That means sharing what they learn, curating useful discussions in the community, interviewing key individuals and researching problems and questions that are important to that community.
The intention is twofold: firstly to embed good habits as a member of that community. And secondly to position them so that they are able to continue to learn not just while they are on the course, but after they graduate, as technologies and practices continue to develop.
A different culture of learning
A final difference is also important to highlight: journalists and programmers have different learning cultures.
One of the questions I am asked most often by aspiring data journalists is “What should I learn first?” My response is: “What you need to for the story you’re doing right now. And if that’s too much, then pick a simpler story then work up from there.”
If you think you learn to be a data journalist by doing Codecademy or reading a book on Python, you are likely to end up frustrated. It can be helpful – but it’s neither effective nor efficient.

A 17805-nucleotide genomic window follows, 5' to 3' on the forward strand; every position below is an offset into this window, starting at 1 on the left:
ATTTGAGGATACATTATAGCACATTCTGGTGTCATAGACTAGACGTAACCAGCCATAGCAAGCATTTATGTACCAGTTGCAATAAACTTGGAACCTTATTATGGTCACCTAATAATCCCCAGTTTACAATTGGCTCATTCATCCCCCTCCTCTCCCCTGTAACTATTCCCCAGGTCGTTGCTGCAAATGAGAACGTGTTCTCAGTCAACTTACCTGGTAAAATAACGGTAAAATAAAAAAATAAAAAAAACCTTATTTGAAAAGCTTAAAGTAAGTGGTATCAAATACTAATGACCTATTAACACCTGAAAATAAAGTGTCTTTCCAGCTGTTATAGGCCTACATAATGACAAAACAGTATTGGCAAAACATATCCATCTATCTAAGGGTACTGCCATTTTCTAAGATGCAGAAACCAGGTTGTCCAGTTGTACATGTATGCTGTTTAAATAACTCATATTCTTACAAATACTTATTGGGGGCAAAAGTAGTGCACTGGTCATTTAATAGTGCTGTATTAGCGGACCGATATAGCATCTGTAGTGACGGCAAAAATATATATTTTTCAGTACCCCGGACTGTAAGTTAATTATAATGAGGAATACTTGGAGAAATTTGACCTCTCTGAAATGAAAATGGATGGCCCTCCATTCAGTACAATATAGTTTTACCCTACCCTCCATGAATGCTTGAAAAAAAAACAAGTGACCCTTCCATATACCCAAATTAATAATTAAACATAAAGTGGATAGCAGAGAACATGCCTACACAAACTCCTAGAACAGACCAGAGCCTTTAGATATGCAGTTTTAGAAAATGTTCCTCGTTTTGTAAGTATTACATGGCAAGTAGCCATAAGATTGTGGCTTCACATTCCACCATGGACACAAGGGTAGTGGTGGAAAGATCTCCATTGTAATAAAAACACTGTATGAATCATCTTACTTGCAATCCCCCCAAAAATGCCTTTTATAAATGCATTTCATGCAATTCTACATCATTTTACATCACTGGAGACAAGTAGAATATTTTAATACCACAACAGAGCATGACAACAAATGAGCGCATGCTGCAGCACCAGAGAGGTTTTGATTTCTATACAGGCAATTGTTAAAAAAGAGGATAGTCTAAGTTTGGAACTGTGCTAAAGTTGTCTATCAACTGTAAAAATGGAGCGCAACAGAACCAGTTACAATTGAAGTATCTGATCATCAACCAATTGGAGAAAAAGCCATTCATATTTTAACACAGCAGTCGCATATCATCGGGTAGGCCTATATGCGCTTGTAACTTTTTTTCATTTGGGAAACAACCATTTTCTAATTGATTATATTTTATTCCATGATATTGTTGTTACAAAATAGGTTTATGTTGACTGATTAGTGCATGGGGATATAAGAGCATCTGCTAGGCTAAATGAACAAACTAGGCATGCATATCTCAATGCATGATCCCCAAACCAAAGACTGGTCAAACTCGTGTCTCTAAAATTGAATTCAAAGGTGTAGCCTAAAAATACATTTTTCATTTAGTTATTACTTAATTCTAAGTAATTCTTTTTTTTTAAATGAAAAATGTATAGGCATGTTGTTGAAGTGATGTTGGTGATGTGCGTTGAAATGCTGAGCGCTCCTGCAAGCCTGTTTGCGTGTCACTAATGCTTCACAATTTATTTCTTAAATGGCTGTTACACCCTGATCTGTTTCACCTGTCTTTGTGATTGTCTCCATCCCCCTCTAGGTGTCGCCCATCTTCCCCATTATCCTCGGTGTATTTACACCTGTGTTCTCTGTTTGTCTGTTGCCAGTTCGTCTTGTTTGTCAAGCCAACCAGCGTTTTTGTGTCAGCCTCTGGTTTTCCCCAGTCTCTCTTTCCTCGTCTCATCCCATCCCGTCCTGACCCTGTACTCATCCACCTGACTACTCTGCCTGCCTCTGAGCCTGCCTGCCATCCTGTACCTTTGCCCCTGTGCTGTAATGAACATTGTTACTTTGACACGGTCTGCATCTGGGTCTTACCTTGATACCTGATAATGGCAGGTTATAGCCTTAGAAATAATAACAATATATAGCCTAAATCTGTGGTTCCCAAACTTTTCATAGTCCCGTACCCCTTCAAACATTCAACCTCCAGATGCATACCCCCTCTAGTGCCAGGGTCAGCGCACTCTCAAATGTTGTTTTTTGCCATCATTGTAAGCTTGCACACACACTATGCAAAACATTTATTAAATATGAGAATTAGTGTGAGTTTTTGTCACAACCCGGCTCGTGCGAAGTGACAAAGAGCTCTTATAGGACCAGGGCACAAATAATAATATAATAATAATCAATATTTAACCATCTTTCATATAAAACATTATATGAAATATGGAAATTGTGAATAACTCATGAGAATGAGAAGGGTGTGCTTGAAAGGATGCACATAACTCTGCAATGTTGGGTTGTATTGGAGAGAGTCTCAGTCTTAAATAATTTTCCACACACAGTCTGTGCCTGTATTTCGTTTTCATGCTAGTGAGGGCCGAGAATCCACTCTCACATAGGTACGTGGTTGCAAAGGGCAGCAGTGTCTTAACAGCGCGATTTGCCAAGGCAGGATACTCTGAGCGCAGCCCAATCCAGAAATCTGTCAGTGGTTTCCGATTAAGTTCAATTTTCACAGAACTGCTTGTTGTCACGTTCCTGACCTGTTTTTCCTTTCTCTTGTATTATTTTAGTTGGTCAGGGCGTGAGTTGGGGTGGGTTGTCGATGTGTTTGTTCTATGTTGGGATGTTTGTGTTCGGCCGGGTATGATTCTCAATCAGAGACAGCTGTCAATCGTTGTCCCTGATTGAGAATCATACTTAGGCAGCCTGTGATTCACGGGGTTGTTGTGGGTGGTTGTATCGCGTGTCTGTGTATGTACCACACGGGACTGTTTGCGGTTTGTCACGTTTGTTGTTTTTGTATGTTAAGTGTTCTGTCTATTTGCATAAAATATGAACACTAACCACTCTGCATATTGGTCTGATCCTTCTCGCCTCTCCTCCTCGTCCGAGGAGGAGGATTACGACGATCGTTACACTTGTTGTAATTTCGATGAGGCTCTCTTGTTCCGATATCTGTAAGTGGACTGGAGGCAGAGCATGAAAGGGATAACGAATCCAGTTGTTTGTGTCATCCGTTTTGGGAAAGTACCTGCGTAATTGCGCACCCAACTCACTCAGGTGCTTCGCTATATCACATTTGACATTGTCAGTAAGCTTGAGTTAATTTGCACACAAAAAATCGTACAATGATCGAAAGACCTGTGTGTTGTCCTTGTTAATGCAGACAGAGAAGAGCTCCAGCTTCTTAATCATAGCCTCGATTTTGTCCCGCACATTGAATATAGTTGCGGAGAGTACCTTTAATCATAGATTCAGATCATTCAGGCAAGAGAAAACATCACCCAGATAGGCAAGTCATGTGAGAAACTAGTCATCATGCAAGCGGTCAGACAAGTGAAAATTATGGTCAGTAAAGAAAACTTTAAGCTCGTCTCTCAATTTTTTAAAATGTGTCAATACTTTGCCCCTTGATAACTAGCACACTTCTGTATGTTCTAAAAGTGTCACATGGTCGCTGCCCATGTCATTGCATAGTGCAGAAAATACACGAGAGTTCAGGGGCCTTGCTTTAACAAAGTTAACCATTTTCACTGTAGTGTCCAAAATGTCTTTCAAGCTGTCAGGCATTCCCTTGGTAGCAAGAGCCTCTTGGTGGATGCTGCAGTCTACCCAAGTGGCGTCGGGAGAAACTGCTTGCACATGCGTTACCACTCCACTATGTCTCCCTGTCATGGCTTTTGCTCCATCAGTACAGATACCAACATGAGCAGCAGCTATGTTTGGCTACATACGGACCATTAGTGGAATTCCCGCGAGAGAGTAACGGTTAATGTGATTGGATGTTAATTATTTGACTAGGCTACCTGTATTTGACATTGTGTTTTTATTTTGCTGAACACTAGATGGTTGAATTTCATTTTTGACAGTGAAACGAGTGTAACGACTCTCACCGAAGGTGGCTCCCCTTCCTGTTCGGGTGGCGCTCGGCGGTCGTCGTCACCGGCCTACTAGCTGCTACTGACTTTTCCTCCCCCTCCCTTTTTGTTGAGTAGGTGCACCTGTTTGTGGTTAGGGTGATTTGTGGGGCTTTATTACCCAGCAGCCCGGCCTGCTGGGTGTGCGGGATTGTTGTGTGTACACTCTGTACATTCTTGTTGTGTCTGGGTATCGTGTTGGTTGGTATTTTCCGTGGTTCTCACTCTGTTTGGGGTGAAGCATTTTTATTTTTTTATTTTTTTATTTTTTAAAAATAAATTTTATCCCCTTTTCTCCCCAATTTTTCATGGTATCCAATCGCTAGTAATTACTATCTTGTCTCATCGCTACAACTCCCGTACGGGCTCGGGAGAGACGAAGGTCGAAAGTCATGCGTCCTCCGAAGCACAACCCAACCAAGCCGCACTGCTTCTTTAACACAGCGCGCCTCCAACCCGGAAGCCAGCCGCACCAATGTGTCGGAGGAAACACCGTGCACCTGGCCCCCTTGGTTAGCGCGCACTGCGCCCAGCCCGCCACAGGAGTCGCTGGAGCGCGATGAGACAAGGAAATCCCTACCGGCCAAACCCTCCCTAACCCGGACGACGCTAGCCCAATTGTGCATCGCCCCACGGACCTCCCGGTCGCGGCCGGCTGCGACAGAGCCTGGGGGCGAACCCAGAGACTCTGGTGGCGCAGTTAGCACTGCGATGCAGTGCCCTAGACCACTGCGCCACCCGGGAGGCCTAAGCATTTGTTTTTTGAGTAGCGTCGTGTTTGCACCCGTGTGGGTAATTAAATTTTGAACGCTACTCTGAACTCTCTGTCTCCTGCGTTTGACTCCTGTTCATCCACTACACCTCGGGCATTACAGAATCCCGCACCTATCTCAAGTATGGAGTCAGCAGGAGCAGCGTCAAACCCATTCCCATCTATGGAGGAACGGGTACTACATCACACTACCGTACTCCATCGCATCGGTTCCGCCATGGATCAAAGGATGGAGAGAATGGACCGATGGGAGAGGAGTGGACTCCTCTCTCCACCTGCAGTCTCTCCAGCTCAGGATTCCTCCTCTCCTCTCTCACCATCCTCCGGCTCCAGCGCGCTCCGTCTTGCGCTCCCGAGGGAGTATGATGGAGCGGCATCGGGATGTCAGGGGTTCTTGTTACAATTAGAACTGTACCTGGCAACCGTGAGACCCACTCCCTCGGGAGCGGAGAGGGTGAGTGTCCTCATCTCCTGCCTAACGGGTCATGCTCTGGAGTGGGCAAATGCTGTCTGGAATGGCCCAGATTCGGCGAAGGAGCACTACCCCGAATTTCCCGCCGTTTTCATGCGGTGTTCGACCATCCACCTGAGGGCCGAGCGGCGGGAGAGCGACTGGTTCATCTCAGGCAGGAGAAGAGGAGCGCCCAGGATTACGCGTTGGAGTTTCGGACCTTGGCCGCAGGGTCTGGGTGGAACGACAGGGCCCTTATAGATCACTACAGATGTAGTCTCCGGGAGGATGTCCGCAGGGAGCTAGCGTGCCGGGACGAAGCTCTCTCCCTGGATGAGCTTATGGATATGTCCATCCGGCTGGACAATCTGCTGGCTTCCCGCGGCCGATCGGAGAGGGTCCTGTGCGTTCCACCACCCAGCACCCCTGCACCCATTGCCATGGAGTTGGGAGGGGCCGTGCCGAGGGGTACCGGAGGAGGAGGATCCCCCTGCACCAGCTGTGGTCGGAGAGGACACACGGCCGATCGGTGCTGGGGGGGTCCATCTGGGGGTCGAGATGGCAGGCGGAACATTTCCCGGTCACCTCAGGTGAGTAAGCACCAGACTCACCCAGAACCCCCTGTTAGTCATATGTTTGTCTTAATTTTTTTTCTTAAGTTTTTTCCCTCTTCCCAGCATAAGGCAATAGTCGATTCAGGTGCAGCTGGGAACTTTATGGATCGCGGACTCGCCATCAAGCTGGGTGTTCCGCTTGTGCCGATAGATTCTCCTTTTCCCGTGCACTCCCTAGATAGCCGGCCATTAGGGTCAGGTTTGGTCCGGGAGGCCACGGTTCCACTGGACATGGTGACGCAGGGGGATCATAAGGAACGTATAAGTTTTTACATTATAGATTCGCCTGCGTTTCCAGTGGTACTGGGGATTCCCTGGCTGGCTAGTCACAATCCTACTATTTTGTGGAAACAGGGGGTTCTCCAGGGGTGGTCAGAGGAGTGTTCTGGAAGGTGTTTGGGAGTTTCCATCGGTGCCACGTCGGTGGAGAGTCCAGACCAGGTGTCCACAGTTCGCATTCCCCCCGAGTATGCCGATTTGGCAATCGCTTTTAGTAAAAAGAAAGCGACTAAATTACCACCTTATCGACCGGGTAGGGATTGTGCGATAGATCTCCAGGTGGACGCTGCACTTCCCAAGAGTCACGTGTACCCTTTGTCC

The learning culture of the programmer is much more piecemeal, strategic, and reliant on others.
Often the next step will be a case of copying and pasting someone else’s code, and changing it slightly to see what works.
That might feel like plagiarism to a journalist, but to a programmer it is simply standing on the shoulders of giants.
Equally, if you’re trying things out in programming they often don’t work first time.
Again, that can feel like failure if you come from a humanities background. But look at it more like science: experimentation, trial and error are part of the process. In fact, programming is essentially a process of working with failure: diagnosing it, looking for solutions, and trying them with a vague expectation that it might not work.
I realised that I had learned this culture when some code of mine worked first time – and I was not only surprised – I was also vaguely disappointed. “Oh. It works. What do I do now?”
Straddling two cultures